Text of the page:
6. Under "Sound Recording," select "USB Audio Codec" for your default device.
  7. Check the box titled "Use only default devices".
  8. Click "Apply"...then "OK".


    For Mac:
  1. Open your Hard Disk.
  2. Open your "Applications" folder.
  3. In the "Applications" folder, open the "Utilities" folder.
  4. In the "Utilities" folder, open the "Audio MIDI Setup".
  5. In the "Audio MIDI Setup" under Audio Devices, set:

    • "Default Input" to "USB Audio Codec"
    • "Default Output" to "Built In Audio"
    • "System Output" to "Built in Audio"

Now, all programs, including Audacity, will only use your internal sound card for audio output.

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Is there a program out there that will convert my old cassette tapes or vinyl...


The short answer is yes. There is a program out there that will record cassette tapes or vinyl records to CD. Today, I will show you how. If you have the right software and the right cords, getting your cassettes and Vinyl onto your computer, then onto CDs, is a pretty easy task. Just follow the steps below and you will be on your way to bringing your audio into the 21st century! What you need: To make the conversion, you will need a (free) audio recording program, a tape or record player and a cord to connect the device to your computer. Here's a breakdown:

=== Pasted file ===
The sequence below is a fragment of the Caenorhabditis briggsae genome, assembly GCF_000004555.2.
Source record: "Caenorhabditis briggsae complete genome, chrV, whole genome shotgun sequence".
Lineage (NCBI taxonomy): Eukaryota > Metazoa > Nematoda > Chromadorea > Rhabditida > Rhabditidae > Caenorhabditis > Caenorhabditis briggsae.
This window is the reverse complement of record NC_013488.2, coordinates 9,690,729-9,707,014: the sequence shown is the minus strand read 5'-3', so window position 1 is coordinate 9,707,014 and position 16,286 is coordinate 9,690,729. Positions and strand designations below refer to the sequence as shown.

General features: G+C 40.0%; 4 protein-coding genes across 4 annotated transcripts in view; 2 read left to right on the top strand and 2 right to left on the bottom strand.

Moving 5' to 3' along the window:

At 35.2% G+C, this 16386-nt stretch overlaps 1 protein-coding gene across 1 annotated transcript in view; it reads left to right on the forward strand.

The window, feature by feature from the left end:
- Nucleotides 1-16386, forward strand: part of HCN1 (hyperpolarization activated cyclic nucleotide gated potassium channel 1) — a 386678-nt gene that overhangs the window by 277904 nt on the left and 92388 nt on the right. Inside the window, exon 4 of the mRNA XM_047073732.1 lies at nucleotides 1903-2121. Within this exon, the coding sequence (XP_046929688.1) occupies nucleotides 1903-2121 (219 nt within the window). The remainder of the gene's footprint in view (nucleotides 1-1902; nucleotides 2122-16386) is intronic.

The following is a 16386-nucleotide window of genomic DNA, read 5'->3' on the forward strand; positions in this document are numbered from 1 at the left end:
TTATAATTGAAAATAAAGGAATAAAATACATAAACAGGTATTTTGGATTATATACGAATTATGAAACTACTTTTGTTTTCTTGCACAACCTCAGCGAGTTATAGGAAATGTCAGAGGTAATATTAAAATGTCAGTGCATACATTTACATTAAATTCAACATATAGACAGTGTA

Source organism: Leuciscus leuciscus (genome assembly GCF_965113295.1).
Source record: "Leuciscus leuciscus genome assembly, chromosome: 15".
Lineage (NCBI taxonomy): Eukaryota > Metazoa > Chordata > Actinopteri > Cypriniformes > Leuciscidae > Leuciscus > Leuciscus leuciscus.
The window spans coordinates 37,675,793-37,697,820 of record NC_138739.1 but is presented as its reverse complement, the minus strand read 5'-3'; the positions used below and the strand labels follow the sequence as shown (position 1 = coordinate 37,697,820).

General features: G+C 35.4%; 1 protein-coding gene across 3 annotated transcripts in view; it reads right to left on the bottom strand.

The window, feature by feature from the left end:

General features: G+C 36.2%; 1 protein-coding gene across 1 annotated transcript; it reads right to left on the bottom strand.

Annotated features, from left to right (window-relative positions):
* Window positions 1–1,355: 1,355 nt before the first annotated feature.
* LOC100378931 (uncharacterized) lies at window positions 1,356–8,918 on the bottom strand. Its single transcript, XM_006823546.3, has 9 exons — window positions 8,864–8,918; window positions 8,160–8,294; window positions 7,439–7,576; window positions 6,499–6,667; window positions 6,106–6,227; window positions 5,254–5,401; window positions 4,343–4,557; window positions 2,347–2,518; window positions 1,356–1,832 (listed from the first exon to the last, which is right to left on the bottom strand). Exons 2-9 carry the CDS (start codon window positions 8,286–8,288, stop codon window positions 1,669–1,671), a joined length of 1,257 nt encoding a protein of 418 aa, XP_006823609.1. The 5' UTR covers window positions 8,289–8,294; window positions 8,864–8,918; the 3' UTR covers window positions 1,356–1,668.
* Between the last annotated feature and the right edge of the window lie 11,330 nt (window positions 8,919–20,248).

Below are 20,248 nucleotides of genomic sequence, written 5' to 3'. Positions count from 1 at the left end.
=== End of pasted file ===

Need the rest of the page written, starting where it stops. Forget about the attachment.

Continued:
1. Audacity. This is the program that will record your audio to your computer.
2. LAME-encoder. This is a file that will convert your audio to MP3.
3. A record player or cassette player. Hopefully you already have one of these.
4. A cord to connect the player to your computer.


The first step is to install Audacity and LAME,
Now that we have the software installed, we can look at connecting your tape player, or record player, to your computer.
Your player will have one of two types of outputs. You will either have a standard 3.5mm headphone jack, or RCA audio output jacks.
If your device has RCA outputs (left image)to connect to your computer.
If your device has a 3.5mm jack (right image) to connect to your computer.
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Now that we have the software installed and the cassette/record player connected to the computer, let's record something!
Put a cassette or LP into your player. Get the player to the place where you want to start recording and pause or stop the player.
Now, let's stop messing with all this hardware and get the computer set up. First, go to your control panel and open your audio settings.
In XP, go to the audio tab and click "volume" under sound recording. Place a check next to "line in". If you don't see a "line in" option go to options and click advanced. Place a check next to "line in" there.
In Vista/7 go to the recording tab. find your line in, select it then choose "set default". Click on "properties", go to the levels tab and turn up the level to 80 or 100. (This varies depending on what you are recording so you may need to adjust this to get it right).
As you can see, Audacity is pretty much a more advanced sound recorder. To begin recording, press the play button on your record/cassette player then click the red "record" circle on audacity. You are now recording to your computer! When you are done, click stop on audacity and press stop on your player.
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1 Answer

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Henry Engineering's Matchbox HD comes to mind.